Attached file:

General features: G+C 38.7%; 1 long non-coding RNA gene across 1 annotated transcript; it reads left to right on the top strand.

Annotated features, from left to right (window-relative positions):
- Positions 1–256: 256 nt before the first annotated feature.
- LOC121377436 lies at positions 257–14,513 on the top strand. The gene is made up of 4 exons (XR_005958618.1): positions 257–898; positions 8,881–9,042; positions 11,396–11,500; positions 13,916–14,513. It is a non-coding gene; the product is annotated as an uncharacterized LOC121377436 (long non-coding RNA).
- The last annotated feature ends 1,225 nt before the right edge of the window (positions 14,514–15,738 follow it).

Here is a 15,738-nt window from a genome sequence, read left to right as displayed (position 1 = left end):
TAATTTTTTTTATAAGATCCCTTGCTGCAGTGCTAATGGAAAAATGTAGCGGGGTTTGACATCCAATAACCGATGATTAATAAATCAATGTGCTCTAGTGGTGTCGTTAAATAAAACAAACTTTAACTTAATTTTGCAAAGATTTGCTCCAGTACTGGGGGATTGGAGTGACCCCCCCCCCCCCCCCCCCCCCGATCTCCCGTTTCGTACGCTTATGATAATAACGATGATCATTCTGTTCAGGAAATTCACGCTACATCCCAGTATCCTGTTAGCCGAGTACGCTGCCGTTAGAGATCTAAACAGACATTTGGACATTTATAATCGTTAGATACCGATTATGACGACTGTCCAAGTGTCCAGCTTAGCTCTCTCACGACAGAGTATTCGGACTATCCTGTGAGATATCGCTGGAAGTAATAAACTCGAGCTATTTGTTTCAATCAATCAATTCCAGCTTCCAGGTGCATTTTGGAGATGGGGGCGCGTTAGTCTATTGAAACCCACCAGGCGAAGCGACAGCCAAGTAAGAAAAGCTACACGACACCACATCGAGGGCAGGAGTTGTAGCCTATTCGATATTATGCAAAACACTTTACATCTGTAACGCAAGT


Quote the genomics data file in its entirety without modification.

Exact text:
General features: G+C 38.7%; 1 long non-coding RNA gene across 1 annotated transcript; it reads left to right on the top strand.

Annotated features, from left to right (window-relative positions):
- Positions 1–256: 256 nt before the first annotated feature.
- LOC121377436 lies at positions 257–14,513 on the top strand. The gene is made up of 4 exons (XR_005958618.1): positions 257–898; positions 8,881–9,042; positions 11,396–11,500; positions 13,916–14,513. It is a non-coding gene; the product is annotated as an uncharacterized LOC121377436 (long non-coding RNA).
- The last annotated feature ends 1,225 nt before the right edge of the window (positions 14,514–15,738 follow it).

Here is a 15,738-nt window from a genome sequence, read left to right as displayed (position 1 = left end):
TAATTTTTTTTATAAGATCCCTTGCTGCAGTGCTAATGGAAAAATGTAGCGGGGTTTGACATCCAATAACCGATGATTAATAAATCAATGTGCTCTAGTGGTGTCGTTAAATAAAACAAACTTTAACTTAATTTTGCAAAGATTTGCTCCAGTACTGGGGGATTGGAGTGACCCCCCCCCCCCCCCCCCCCCCGATCTCCCGTTTCGTACGCTTATGATAATAACGATGATCATTCTGTTCAGGAAATTCACGCTACATCCCAGTATCCTGTTAGCCGAGTACGCTGCCGTTAGAGATCTAAACAGACATTTGGACATTTATAATCGTTAGATACCGATTATGACGACTGTCCAAGTGTCCAGCTTAGCTCTCTCACGACAGAGTATTCGGACTATCCTGTGAGATATCGCTGGAAGTAATAAACTCGAGCTATTTGTTTCAATCAATCAATTCCAGCTTCCAGGTGCATTTTGGAGATGGGGGCGCGTTAGTCTATTGAAACCCACCAGGCGAAGCGACAGCCAAGTAAGAAAAGCTACACGACACCACATCGAGGGCAGGAGTTGTAGCCTATTCGATATTATGCAAAACACTTTACATCTGTAACGCAAGT